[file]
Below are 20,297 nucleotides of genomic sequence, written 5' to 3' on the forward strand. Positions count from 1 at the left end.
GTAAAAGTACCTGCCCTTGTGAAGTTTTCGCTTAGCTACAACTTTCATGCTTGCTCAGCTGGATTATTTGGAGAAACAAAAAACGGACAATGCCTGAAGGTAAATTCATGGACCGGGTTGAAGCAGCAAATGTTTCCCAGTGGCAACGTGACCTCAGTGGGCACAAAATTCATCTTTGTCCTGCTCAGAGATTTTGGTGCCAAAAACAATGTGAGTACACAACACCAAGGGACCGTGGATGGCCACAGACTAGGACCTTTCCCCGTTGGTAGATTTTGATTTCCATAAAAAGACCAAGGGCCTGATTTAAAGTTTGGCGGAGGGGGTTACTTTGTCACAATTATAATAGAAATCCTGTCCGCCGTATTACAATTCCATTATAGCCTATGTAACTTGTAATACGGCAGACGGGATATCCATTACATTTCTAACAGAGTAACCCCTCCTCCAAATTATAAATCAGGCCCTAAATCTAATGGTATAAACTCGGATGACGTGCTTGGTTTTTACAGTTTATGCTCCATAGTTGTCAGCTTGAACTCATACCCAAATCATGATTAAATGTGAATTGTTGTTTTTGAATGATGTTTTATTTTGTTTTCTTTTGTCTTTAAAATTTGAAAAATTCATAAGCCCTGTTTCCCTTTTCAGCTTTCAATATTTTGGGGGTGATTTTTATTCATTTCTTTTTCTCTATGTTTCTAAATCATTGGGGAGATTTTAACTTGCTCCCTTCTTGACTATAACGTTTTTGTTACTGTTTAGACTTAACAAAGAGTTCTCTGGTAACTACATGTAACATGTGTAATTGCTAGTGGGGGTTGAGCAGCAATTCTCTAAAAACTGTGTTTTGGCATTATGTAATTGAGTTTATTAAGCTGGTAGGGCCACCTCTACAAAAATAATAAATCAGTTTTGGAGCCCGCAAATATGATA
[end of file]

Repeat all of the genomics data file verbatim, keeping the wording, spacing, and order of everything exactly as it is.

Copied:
Below are 20,297 nucleotides of genomic sequence, written 5' to 3' on the forward strand. Positions count from 1 at the left end.
GTAAAAGTACCTGCCCTTGTGAAGTTTTCGCTTAGCTACAACTTTCATGCTTGCTCAGCTGGATTATTTGGAGAAACAAAAAACGGACAATGCCTGAAGGTAAATTCATGGACCGGGTTGAAGCAGCAAATGTTTCCCAGTGGCAACGTGACCTCAGTGGGCACAAAATTCATCTTTGTCCTGCTCAGAGATTTTGGTGCCAAAAACAATGTGAGTACACAACACCAAGGGACCGTGGATGGCCACAGACTAGGACCTTTCCCCGTTGGTAGATTTTGATTTCCATAAAAAGACCAAGGGCCTGATTTAAAGTTTGGCGGAGGGGGTTACTTTGTCACAATTATAATAGAAATCCTGTCCGCCGTATTACAATTCCATTATAGCCTATGTAACTTGTAATACGGCAGACGGGATATCCATTACATTTCTAACAGAGTAACCCCTCCTCCAAATTATAAATCAGGCCCTAAATCTAATGGTATAAACTCGGATGACGTGCTTGGTTTTTACAGTTTATGCTCCATAGTTGTCAGCTTGAACTCATACCCAAATCATGATTAAATGTGAATTGTTGTTTTTGAATGATGTTTTATTTTGTTTTCTTTTGTCTTTAAAATTTGAAAAATTCATAAGCCCTGTTTCCCTTTTCAGCTTTCAATATTTTGGGGGTGATTTTTATTCATTTCTTTTTCTCTATGTTTCTAAATCATTGGGGAGATTTTAACTTGCTCCCTTCTTGACTATAACGTTTTTGTTACTGTTTAGACTTAACAAAGAGTTCTCTGGTAACTACATGTAACATGTGTAATTGCTAGTGGGGGTTGAGCAGCAATTCTCTAAAAACTGTGTTTTGGCATTATGTAATTGAGTTTATTAAGCTGGTAGGGCCACCTCTACAAAAATAATAAATCAGTTTTGGAGCCCGCAAATATGATA